In this box, you could always put a slider or other premium content, but I kept it simple for this tutorial.

One important thing to note, when including images and scripts, be sure to use <?php bloginfo(Ôstylesheet_directoryÕ);?>.

Moving down, I edited the latest posts to only display the three latest posts by adding:

right above our post loop that starts with:

To display five members below the most recent posts, I added a custom members loop, which looks like:

From the last tutorial, you could also modify that loop more to reveal only specific users or to display different user information. This could be helpful to display site authors or other site-specific info. For the members display, I left the background white, but here is the CSS for those elements if you want to change them:


Step 6 Customizing the Sidebar Elements

For the sidebar, I kept it simple, since the default is already dynamic and I can use that to add content as needed. I simply edited the CSS, which by default has different padding than I wanted. Here is the code as I edited it:

And for the pesky orange box that displays when the lastest activity happened, I changed the font color to darken it a bit:


Step 7 Adding Cufon Font Replacement

For this site, I used a free font called BorisBlackBloxx, and I generated a Cufon font via their site here. There are plugins to do font replacement, but I wanted to demonstrate how to do it manually in your theme. After I generated the font, I:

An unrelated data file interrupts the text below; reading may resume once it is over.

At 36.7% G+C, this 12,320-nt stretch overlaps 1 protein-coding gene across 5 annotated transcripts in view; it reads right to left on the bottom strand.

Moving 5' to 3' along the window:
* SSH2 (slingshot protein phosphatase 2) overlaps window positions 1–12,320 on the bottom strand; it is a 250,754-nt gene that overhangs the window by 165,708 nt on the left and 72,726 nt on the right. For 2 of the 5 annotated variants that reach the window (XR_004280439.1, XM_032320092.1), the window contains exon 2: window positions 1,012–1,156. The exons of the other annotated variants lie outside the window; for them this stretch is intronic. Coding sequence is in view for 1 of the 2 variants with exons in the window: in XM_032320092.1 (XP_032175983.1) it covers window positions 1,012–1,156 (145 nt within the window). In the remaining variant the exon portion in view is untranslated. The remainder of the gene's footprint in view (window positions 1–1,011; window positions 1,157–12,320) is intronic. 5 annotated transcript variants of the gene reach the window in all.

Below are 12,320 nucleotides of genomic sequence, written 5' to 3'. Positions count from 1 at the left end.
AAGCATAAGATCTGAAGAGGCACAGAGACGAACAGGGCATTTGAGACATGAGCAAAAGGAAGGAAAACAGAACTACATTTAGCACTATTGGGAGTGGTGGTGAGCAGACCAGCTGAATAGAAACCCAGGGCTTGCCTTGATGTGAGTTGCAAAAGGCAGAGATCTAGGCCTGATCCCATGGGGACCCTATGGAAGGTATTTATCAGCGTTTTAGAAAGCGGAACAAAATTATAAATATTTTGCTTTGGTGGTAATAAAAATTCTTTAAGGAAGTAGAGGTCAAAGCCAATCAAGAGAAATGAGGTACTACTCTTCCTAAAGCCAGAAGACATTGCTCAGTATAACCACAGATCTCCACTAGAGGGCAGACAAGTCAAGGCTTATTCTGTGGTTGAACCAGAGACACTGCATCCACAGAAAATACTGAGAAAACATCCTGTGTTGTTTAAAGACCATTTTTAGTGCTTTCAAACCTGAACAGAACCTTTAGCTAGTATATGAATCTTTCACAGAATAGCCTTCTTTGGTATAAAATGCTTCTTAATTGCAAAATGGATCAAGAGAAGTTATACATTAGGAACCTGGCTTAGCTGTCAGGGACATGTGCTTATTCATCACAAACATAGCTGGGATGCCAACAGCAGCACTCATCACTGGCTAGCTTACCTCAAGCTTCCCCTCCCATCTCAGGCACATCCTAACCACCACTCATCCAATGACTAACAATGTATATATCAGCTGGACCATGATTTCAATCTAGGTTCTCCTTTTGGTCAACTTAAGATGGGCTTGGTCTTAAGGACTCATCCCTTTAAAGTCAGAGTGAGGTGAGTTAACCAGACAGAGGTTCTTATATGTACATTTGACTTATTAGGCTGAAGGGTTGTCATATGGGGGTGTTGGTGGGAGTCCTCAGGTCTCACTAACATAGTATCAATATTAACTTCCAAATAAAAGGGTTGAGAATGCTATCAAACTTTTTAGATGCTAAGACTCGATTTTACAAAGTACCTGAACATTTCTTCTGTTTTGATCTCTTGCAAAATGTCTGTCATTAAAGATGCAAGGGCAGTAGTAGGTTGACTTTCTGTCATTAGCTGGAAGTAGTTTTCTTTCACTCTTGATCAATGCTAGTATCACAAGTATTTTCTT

1. Created a new folder named js, and placed my Cufon font files there.
  2. In the header.php of my child theme, I called the scripts by adding the following within my <head> section:
  3. I then replaced the elements by adding this right below the scripts I called above:

Since WordPress automatically enqueues jQuery, I didn't need to place that in the head section. Also, you can replace any element by simply adding it to the list that is already there.


Conclusion

In conclusion, I hope this part of the series gave you a better understanding of how easy it really is to create custom BuddyPress child themes. I know there are a lot of people who could take what I've written above and make some killer sites that I would love to see.

In part 3, I'll turn our attention to the user experience of BuddyPress and how to customize elements such as: user home pages, blogs, and groups. Thanks for reading and I hope I've helped you with some new ideas that will help you dig deeper into theming with BuddyPress!